Sorry for the lack of activity around here the last few days. “Would you please stop telling the whole internet when you’re going to be out of town? It’s foolish,” my friends tell me, and they’re probably right. But now I’m back, and the truth can be told: We were in Toronto, the last KWF trip of the year. We were there for fact-finding, eye-opening and, as always when KWF travels, many toasts to international friendship.
Yes, even with Canada. Because it turns out — it really is a different country! Not America Junior, as Homer Simpson calls it. (For that it would have to have many more handguns.) If liberals could have their dream country, could pick it out of a catalog or custom-build it on the internet, it would be a lot like Canada (minus the hockey). Universal health care, much back-patting on its proud multicultural heritage, respect for authority and the sort of primness that made a few anti-Quebec japes by Triumph the Insult Comic Dog front-page news across the country. (More on that in a minute.) Bathroom posters give five good reasons to wash your mitts after a pee. Every trash container has three mouths, so you can do your part for recycling. “If a politician discussed his relationship with Jesus, people would be baffled,” the locals tell you. For the first 24 hours, you can’t believe your eyes: I love this place! Everything I’ve been saying is true! It really works when you do it this way! Then it starts to drive you crazy. Me, anyway.
Oh, but I’m oversimplifying to a preposterous degree, but when you try to cram an entire country into a blog entry, well, that happens.
It is a beautiful place, Toronto. “New York as run by the Swiss,” one writer famously said, and that’s about right. You’ve got your culture, your architecture, your funky shopping, your expensive coffee, a whole city’s worth of walkways underground, so you can walk around downtown when it’s -11 (Celsius) and not freeze your ass off. There’s a Chinatown, great restaurants, sports, an excellent, intelligent newspaper. Am I leaving anything out? An international film festival. Taxi drivers who don’t try to kill you. Drivers who, generally, respect traffic lights. This I liked.
What I didn’t: The Canadosity. This really is a country that couldn’t get behind the American Revolution. Its constitution promises not life, liberty and the pursuit of happiness, but “peace, order and good government.” It seemed to be best summed up by the Conan O’Brien business. The American TV star was in Quebec and Toronto for a week’s worth of shows, to try to drum up a little tourism in the wake of last spring’s SARS scare. He sent the guy with the rubber dog on his hand around some winter carnival in Quebec, where he yelled at passersby: “You’re in North America! Learn the language!” He stopped a couple and asked if they were separatists; when they said they were, he said, “Hear that? That’s the sound of no one giving a shit!” And so on.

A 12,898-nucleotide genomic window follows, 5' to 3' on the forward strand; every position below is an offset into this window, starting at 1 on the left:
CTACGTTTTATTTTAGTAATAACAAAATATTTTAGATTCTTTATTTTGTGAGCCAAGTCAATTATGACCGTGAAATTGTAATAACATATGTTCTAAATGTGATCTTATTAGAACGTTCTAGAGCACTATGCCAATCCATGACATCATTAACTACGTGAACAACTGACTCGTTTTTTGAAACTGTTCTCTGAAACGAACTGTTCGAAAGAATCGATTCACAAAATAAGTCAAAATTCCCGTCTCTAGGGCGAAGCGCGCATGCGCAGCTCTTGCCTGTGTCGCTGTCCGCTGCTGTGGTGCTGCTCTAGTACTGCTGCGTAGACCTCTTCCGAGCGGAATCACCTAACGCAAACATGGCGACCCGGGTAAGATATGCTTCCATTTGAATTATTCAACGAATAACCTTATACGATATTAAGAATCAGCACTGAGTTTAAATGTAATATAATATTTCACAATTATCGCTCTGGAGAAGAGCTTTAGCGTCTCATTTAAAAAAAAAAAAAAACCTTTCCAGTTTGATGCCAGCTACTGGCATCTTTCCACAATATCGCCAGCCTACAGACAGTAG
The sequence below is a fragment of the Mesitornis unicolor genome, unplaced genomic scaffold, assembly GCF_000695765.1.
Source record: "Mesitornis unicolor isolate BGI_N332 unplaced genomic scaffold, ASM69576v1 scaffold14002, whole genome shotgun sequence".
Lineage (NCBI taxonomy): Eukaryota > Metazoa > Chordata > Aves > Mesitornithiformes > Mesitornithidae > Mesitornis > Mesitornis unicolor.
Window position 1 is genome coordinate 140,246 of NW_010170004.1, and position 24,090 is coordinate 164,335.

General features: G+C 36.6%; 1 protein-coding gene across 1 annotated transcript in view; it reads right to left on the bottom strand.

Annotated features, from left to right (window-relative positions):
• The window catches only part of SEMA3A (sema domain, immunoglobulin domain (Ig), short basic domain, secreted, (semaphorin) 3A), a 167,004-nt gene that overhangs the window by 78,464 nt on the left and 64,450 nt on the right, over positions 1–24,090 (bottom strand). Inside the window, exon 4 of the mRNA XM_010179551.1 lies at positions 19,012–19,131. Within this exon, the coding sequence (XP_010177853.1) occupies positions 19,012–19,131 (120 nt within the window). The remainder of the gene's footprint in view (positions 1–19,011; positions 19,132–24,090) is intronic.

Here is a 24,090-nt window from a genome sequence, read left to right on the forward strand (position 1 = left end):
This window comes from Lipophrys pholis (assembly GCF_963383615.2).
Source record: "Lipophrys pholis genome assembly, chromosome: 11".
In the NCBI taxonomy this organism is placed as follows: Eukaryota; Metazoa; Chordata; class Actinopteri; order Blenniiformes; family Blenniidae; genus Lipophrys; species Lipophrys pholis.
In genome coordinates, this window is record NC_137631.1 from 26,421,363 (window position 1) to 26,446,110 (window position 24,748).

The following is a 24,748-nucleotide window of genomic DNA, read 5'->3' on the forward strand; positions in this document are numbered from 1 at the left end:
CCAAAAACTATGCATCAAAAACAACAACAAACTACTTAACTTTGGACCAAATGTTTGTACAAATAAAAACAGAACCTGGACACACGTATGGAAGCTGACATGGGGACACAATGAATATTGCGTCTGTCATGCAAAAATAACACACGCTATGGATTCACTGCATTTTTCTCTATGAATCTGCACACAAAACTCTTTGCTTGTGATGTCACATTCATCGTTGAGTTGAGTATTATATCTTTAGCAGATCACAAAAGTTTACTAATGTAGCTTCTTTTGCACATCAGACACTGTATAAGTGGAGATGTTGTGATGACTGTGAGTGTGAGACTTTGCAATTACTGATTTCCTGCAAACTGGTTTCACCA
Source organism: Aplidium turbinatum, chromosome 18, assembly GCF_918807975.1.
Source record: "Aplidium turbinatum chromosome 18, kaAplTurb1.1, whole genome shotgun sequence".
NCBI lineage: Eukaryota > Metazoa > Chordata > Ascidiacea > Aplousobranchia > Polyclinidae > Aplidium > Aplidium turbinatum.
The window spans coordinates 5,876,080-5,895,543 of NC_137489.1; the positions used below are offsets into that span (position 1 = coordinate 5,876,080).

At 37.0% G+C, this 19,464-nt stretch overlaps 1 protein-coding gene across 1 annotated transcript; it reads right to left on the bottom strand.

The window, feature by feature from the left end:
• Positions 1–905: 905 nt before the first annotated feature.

You’d have thought Osama bin Laden had come to Washington, burst into the State of the Union speech and set fire to the American flag, before extinguishing the flames by peeing on it. At least, the media treated it that way. “Hateful and yes, racist,” huffed the Toronto Star, before indicating there may be a glimmer of hope: What is truly appalling, however, was the reaction of the audience at Toronto’s Elgin Theatre. Most members laughed wildly at the crude anti-French jokes.
I don’t mind a big, safe, non-war-mongering country full of beautiful cities, single-payer health care and even the accompanying high taxes. What got on my nerves was the smugness. I said before that if liberals could have the country of their dreams, it would be Canada. If conservatives could have theirs, it would be Iran by way of Texas. Because we smash these two groups together like pieces of flint, and don’t so much seek consensus between them as we do the appearance of consensus (while we shiv the other guy between the ribs), we strike the flames under the the messy, imperfect, rancid stew of a melting pot full of mixed metaphors we call these United States. The subways smell much worse, but it is mine.